From Alleppey we cycled to Kochi (old name was Cochin), the large port where Vasco da Gama first landed in India, claiming this part of the Indian coast for the Portuguese. The city retains some of the old colonial architecture and it is a nice break from jam-packed Indian streets where there is typically nowhere to sit (no sidewalk cafes or benches or parks). In Fort Cochin (an old colonial seaside neighborhood), we have found an Italian café that serves fantastic cappuccino and quatro formaggi pizza, with a few Indian twists (one of the four cheeses is paneer and the pesto is made with cashews instead of pine nuts and was delicious).
We were back to Indian food three times a day at Munnar, a hill station, which we got to via a hired car and driver. We relaxed for the four hour drive that wound 125 km up a narrow and winding mountain highway. We were a little less lazy once we arrived and spent three hours on a guided tour walking up to a tea plantation and then back down through a spice garden where our guide pointed out cardamom, pepper, coffee and cocoa plants.
Back in Fort Cochin, we headed right to the Italian café for a last hit of pizza and some café lattes. On the road again we will eat what is available and take our breaks in bus shelters in various states of disrepair. In the less touristed areas we will stay in local Indian hotels and take our chances with my toilet brush rating system (a hotel in Thondi set the lowest bar so far and defined the one toilet brush rating — a room with no hot water, a bucket instead of a shower, no toilet hose, no loo paper, dirty sheets and a sink that looked like it had never been washed).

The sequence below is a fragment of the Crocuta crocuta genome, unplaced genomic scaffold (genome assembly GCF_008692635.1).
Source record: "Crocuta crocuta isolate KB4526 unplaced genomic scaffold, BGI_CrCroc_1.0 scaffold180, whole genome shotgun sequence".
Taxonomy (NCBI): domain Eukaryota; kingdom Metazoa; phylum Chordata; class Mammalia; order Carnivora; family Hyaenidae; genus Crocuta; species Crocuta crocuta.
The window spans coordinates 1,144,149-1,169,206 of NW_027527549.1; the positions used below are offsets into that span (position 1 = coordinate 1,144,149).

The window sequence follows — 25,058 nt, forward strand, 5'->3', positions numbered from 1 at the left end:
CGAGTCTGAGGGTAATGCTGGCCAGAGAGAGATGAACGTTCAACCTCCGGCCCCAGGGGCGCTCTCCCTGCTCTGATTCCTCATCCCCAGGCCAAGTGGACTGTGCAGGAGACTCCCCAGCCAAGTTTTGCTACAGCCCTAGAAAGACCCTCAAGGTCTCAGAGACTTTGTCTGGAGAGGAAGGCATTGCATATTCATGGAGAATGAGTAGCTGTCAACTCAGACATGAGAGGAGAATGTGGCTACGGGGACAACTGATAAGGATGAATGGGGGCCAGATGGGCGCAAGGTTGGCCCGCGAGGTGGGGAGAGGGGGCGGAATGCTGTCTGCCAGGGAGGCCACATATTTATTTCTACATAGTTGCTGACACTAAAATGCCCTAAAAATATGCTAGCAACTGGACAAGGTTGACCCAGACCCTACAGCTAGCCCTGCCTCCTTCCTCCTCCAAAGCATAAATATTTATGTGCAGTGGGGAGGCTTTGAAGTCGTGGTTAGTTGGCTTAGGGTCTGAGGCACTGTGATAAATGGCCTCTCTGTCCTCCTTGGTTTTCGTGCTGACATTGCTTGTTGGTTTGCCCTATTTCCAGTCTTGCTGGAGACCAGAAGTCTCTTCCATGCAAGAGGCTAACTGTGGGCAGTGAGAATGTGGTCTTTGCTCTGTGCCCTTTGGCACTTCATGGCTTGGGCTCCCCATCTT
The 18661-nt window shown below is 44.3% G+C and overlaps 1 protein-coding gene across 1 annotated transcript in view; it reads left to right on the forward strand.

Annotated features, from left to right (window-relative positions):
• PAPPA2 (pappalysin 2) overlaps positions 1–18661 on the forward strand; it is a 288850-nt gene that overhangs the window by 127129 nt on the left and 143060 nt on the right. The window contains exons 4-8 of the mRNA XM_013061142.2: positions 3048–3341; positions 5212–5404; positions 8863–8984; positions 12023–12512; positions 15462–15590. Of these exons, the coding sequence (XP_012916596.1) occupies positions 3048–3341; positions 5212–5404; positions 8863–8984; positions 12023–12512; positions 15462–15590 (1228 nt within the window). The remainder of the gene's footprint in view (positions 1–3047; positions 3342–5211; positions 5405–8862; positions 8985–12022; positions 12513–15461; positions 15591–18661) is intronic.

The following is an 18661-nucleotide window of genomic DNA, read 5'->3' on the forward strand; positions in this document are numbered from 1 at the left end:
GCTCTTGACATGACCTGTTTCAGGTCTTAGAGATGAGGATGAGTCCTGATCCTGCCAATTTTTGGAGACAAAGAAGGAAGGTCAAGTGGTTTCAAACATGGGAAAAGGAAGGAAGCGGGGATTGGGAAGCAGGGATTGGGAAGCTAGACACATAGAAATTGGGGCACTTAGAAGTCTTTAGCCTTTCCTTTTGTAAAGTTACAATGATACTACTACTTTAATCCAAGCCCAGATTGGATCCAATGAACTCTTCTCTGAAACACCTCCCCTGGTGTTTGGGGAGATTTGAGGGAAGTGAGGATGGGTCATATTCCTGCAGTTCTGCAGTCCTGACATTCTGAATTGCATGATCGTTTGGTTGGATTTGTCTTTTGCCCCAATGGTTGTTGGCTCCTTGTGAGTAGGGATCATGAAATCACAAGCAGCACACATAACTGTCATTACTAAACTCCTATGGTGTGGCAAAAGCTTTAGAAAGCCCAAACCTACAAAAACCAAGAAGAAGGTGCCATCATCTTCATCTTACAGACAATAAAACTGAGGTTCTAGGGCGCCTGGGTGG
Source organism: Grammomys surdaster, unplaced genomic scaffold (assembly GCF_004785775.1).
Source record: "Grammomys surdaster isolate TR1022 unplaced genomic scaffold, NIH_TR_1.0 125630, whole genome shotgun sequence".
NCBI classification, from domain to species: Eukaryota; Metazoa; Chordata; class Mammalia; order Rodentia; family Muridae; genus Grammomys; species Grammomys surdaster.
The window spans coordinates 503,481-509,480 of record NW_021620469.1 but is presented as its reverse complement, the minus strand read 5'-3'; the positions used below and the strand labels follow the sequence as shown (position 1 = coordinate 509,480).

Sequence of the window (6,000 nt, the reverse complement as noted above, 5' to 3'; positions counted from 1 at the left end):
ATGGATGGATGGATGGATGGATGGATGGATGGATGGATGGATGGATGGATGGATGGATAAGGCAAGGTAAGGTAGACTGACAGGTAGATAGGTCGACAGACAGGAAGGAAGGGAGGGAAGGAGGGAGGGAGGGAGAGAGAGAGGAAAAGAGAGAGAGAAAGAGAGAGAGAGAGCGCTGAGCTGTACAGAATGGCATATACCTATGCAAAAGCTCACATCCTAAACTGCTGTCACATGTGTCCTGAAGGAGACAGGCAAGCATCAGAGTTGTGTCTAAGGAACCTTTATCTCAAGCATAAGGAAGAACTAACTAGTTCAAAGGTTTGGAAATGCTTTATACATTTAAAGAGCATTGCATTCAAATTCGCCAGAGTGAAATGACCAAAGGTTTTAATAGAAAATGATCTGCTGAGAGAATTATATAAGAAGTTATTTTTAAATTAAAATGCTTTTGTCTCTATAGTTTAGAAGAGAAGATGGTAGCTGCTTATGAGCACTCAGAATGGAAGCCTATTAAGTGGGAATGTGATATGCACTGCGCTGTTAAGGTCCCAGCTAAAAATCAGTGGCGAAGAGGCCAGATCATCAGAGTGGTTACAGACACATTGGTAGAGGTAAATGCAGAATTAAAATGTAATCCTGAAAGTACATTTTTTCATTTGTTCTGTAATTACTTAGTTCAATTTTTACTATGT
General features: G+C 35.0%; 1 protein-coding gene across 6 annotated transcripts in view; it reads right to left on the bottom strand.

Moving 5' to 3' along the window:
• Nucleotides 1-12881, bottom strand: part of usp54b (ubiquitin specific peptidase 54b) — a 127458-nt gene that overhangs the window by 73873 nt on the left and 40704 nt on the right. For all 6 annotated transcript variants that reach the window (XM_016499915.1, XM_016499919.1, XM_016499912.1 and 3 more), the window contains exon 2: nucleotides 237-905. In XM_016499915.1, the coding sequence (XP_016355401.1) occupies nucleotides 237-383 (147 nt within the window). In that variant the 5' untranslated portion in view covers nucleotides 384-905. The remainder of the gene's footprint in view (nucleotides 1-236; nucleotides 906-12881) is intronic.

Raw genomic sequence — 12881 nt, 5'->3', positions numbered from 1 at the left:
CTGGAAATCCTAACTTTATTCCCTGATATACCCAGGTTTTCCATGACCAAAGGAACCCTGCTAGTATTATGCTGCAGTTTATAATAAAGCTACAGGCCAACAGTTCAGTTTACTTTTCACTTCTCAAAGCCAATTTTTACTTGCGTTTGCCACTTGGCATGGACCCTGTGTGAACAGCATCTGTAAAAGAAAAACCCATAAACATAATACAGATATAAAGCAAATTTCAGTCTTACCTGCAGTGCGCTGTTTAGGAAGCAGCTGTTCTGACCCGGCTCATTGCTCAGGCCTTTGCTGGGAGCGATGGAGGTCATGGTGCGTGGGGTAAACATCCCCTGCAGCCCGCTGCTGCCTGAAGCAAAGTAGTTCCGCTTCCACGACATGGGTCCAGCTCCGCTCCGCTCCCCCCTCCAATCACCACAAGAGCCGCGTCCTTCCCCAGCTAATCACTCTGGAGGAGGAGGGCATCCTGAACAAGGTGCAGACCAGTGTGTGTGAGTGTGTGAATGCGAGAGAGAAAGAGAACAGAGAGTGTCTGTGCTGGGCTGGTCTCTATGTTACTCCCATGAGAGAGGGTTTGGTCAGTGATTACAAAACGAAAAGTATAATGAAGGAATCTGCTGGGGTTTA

And so, when we reach Goa and a lot of western tourists again, I will feel less guilt about living it up, drinking beer (I hope – Kerala is pretty dry in that regard) and thinking about our complicated reactions to the standard of living in India. I think the desire to go local sometimes is a guilt reaction – we should cut our bare feet on the dirt roads to make up for the fact that we don’t have to. Or maybe we just hope that there is something valuable about being poor that makes it less awful – a romantic notion that the poor people in India are spiritually richer than there richer western counterparts.
But feeling guilty is ok; it’s good to stay aware of the disparity between the rich and poor for a number of reasons, including our own spiritual growth. The guilt we feel about having more can make us remember to be grateful. And as we think about any possible benefits to being poor, we can remember that the all-pervasiveness of western consumerism ultimately needs mediation so that we don’t use up all our resources and pollute the planet beyond repair.
I think it’s important to analyze the guilt and other feelings that the awareness of disparity conjures so that our experience has depth and authenticity and the potential to change or fortify political points of view that might ultimately lessen the wealth gap…something I believe walking around barefoot when you can afford shoes probably isn’t going to do.